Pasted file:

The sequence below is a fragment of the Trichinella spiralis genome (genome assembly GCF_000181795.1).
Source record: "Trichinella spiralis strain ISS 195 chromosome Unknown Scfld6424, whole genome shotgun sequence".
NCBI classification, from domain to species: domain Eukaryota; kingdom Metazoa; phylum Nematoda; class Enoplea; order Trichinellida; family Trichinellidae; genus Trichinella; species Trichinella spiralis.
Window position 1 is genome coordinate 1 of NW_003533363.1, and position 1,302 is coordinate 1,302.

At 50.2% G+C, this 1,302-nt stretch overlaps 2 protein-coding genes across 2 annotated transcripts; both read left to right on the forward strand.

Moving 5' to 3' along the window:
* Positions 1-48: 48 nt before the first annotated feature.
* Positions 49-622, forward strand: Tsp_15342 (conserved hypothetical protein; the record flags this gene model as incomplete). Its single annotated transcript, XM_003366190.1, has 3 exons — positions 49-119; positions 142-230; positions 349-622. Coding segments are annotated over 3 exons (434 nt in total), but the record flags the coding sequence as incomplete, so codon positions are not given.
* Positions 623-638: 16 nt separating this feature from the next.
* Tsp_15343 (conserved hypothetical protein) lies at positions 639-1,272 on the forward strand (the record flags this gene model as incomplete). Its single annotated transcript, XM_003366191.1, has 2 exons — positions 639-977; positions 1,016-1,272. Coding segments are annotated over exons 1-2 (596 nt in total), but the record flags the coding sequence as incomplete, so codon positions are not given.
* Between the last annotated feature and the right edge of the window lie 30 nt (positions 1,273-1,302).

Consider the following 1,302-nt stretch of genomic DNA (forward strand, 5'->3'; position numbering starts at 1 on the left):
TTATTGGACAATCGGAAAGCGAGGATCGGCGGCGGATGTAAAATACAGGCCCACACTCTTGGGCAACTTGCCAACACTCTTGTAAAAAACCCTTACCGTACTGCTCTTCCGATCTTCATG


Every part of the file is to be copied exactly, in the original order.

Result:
The sequence below is a fragment of the Trichinella spiralis genome (genome assembly GCF_000181795.1).
Source record: "Trichinella spiralis strain ISS 195 chromosome Unknown Scfld6424, whole genome shotgun sequence".
NCBI classification, from domain to species: domain Eukaryota; kingdom Metazoa; phylum Nematoda; class Enoplea; order Trichinellida; family Trichinellidae; genus Trichinella; species Trichinella spiralis.
Window position 1 is genome coordinate 1 of NW_003533363.1, and position 1,302 is coordinate 1,302.

At 50.2% G+C, this 1,302-nt stretch overlaps 2 protein-coding genes across 2 annotated transcripts; both read left to right on the forward strand.

Moving 5' to 3' along the window:
* Positions 1-48: 48 nt before the first annotated feature.
* Positions 49-622, forward strand: Tsp_15342 (conserved hypothetical protein; the record flags this gene model as incomplete). Its single annotated transcript, XM_003366190.1, has 3 exons — positions 49-119; positions 142-230; positions 349-622. Coding segments are annotated over 3 exons (434 nt in total), but the record flags the coding sequence as incomplete, so codon positions are not given.
* Positions 623-638: 16 nt separating this feature from the next.
* Tsp_15343 (conserved hypothetical protein) lies at positions 639-1,272 on the forward strand (the record flags this gene model as incomplete). Its single annotated transcript, XM_003366191.1, has 2 exons — positions 639-977; positions 1,016-1,272. Coding segments are annotated over exons 1-2 (596 nt in total), but the record flags the coding sequence as incomplete, so codon positions are not given.
* Between the last annotated feature and the right edge of the window lie 30 nt (positions 1,273-1,302).

Consider the following 1,302-nt stretch of genomic DNA (forward strand, 5'->3'; position numbering starts at 1 on the left):
TTATTGGACAATCGGAAAGCGAGGATCGGCGGCGGATGTAAAATACAGGCCCACACTCTTGGGCAACTTGCCAACACTCTTGTAAAAAACCCTTACCGTACTGCTCTTCCGATCTTCATG